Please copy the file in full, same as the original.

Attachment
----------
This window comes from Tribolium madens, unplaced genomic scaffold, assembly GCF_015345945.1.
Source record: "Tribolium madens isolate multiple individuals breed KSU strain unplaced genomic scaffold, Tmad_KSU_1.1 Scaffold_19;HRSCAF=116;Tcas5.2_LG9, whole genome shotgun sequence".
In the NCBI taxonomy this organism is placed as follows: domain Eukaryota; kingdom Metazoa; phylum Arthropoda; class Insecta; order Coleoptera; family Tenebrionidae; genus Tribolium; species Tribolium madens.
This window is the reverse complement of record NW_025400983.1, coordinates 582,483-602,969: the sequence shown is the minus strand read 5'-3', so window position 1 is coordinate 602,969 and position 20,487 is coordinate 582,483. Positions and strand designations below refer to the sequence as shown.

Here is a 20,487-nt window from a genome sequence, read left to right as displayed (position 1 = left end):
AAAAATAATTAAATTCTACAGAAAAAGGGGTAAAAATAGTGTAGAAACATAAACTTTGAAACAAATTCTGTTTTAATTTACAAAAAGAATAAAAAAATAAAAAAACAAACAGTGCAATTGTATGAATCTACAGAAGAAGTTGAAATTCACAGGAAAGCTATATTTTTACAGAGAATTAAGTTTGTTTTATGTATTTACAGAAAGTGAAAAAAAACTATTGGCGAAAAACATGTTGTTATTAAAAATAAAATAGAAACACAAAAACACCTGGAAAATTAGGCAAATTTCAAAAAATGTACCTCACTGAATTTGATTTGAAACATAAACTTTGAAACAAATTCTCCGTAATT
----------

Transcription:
This window comes from Tribolium madens, unplaced genomic scaffold, assembly GCF_015345945.1.
Source record: "Tribolium madens isolate multiple individuals breed KSU strain unplaced genomic scaffold, Tmad_KSU_1.1 Scaffold_19;HRSCAF=116;Tcas5.2_LG9, whole genome shotgun sequence".
In the NCBI taxonomy this organism is placed as follows: domain Eukaryota; kingdom Metazoa; phylum Arthropoda; class Insecta; order Coleoptera; family Tenebrionidae; genus Tribolium; species Tribolium madens.
This window is the reverse complement of record NW_025400983.1, coordinates 582,483-602,969: the sequence shown is the minus strand read 5'-3', so window position 1 is coordinate 602,969 and position 20,487 is coordinate 582,483. Positions and strand designations below refer to the sequence as shown.

Here is a 20,487-nt window from a genome sequence, read left to right as displayed (position 1 = left end):
AAAAATAATTAAATTCTACAGAAAAAGGGGTAAAAATAGTGTAGAAACATAAACTTTGAAACAAATTCTGTTTTAATTTACAAAAAGAATAAAAAAATAAAAAAACAAACAGTGCAATTGTATGAATCTACAGAAGAAGTTGAAATTCACAGGAAAGCTATATTTTTACAGAGAATTAAGTTTGTTTTATGTATTTACAGAAAGTGAAAAAAAACTATTGGCGAAAAACATGTTGTTATTAAAAATAAAATAGAAACACAAAAACACCTGGAAAATTAGGCAAATTTCAAAAAATGTACCTCACTGAATTTGATTTGAAACATAAACTTTGAAACAAATTCTCCGTAATT